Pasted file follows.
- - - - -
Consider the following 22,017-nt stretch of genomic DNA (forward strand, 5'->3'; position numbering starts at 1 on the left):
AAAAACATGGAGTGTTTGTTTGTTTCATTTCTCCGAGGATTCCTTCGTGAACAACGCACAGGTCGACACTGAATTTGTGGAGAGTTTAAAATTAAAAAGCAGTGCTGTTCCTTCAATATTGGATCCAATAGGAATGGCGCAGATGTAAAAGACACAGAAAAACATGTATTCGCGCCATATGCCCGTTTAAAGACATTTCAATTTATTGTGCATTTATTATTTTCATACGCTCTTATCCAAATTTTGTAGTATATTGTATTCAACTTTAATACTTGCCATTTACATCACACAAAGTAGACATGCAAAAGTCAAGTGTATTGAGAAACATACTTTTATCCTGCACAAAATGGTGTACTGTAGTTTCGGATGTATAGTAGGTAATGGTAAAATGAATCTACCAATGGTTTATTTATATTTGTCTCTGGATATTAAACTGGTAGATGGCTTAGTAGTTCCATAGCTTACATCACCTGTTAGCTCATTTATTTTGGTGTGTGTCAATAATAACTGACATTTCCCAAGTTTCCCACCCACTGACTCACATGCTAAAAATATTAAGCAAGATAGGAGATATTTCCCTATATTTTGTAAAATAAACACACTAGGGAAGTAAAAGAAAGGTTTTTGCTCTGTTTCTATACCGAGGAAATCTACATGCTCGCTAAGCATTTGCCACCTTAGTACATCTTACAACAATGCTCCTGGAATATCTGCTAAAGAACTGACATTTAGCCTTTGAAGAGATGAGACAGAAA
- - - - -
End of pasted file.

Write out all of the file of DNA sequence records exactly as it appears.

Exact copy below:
Consider the following 22,017-nt stretch of genomic DNA (forward strand, 5'->3'; position numbering starts at 1 on the left):
AAAAACATGGAGTGTTTGTTTGTTTCATTTCTCCGAGGATTCCTTCGTGAACAACGCACAGGTCGACACTGAATTTGTGGAGAGTTTAAAATTAAAAAGCAGTGCTGTTCCTTCAATATTGGATCCAATAGGAATGGCGCAGATGTAAAAGACACAGAAAAACATGTATTCGCGCCATATGCCCGTTTAAAGACATTTCAATTTATTGTGCATTTATTATTTTCATACGCTCTTATCCAAATTTTGTAGTATATTGTATTCAACTTTAATACTTGCCATTTACATCACACAAAGTAGACATGCAAAAGTCAAGTGTATTGAGAAACATACTTTTATCCTGCACAAAATGGTGTACTGTAGTTTCGGATGTATAGTAGGTAATGGTAAAATGAATCTACCAATGGTTTATTTATATTTGTCTCTGGATATTAAACTGGTAGATGGCTTAGTAGTTCCATAGCTTACATCACCTGTTAGCTCATTTATTTTGGTGTGTGTCAATAATAACTGACATTTCCCAAGTTTCCCACCCACTGACTCACATGCTAAAAATATTAAGCAAGATAGGAGATATTTCCCTATATTTTGTAAAATAAACACACTAGGGAAGTAAAAGAAAGGTTTTTGCTCTGTTTCTATACCGAGGAAATCTACATGCTCGCTAAGCATTTGCCACCTTAGTACATCTTACAACAATGCTCCTGGAATATCTGCTAAAGAACTGACATTTAGCCTTTGAAGAGATGAGACAGAAA